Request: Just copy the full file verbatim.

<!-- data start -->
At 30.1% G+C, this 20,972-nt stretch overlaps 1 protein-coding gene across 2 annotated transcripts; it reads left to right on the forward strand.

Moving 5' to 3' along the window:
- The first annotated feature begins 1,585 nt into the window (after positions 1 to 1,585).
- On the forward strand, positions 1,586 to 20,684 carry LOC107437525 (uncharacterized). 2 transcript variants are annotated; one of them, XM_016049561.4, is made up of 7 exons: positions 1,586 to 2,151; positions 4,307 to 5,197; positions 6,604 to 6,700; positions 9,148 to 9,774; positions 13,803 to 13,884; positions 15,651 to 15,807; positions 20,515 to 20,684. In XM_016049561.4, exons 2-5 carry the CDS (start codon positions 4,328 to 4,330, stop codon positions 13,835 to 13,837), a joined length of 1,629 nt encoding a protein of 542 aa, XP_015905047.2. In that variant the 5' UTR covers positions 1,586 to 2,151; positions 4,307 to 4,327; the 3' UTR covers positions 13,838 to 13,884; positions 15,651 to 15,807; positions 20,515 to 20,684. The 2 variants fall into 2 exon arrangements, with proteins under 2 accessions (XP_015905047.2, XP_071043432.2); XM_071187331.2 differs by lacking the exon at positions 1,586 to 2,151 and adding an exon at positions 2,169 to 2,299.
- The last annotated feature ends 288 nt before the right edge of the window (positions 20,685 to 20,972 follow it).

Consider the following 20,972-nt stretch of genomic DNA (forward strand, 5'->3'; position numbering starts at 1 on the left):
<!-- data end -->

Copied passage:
At 30.1% G+C, this 20,972-nt stretch overlaps 1 protein-coding gene across 2 annotated transcripts; it reads left to right on the forward strand.

Moving 5' to 3' along the window:
- The first annotated feature begins 1,585 nt into the window (after positions 1 to 1,585).
- On the forward strand, positions 1,586 to 20,684 carry LOC107437525 (uncharacterized). 2 transcript variants are annotated; one of them, XM_016049561.4, is made up of 7 exons: positions 1,586 to 2,151; positions 4,307 to 5,197; positions 6,604 to 6,700; positions 9,148 to 9,774; positions 13,803 to 13,884; positions 15,651 to 15,807; positions 20,515 to 20,684. In XM_016049561.4, exons 2-5 carry the CDS (start codon positions 4,328 to 4,330, stop codon positions 13,835 to 13,837), a joined length of 1,629 nt encoding a protein of 542 aa, XP_015905047.2. In that variant the 5' UTR covers positions 1,586 to 2,151; positions 4,307 to 4,327; the 3' UTR covers positions 13,838 to 13,884; positions 15,651 to 15,807; positions 20,515 to 20,684. The 2 variants fall into 2 exon arrangements, with proteins under 2 accessions (XP_015905047.2, XP_071043432.2); XM_071187331.2 differs by lacking the exon at positions 1,586 to 2,151 and adding an exon at positions 2,169 to 2,299.
- The last annotated feature ends 288 nt before the right edge of the window (positions 20,685 to 20,972 follow it).

Consider the following 20,972-nt stretch of genomic DNA (forward strand, 5'->3'; position numbering starts at 1 on the left):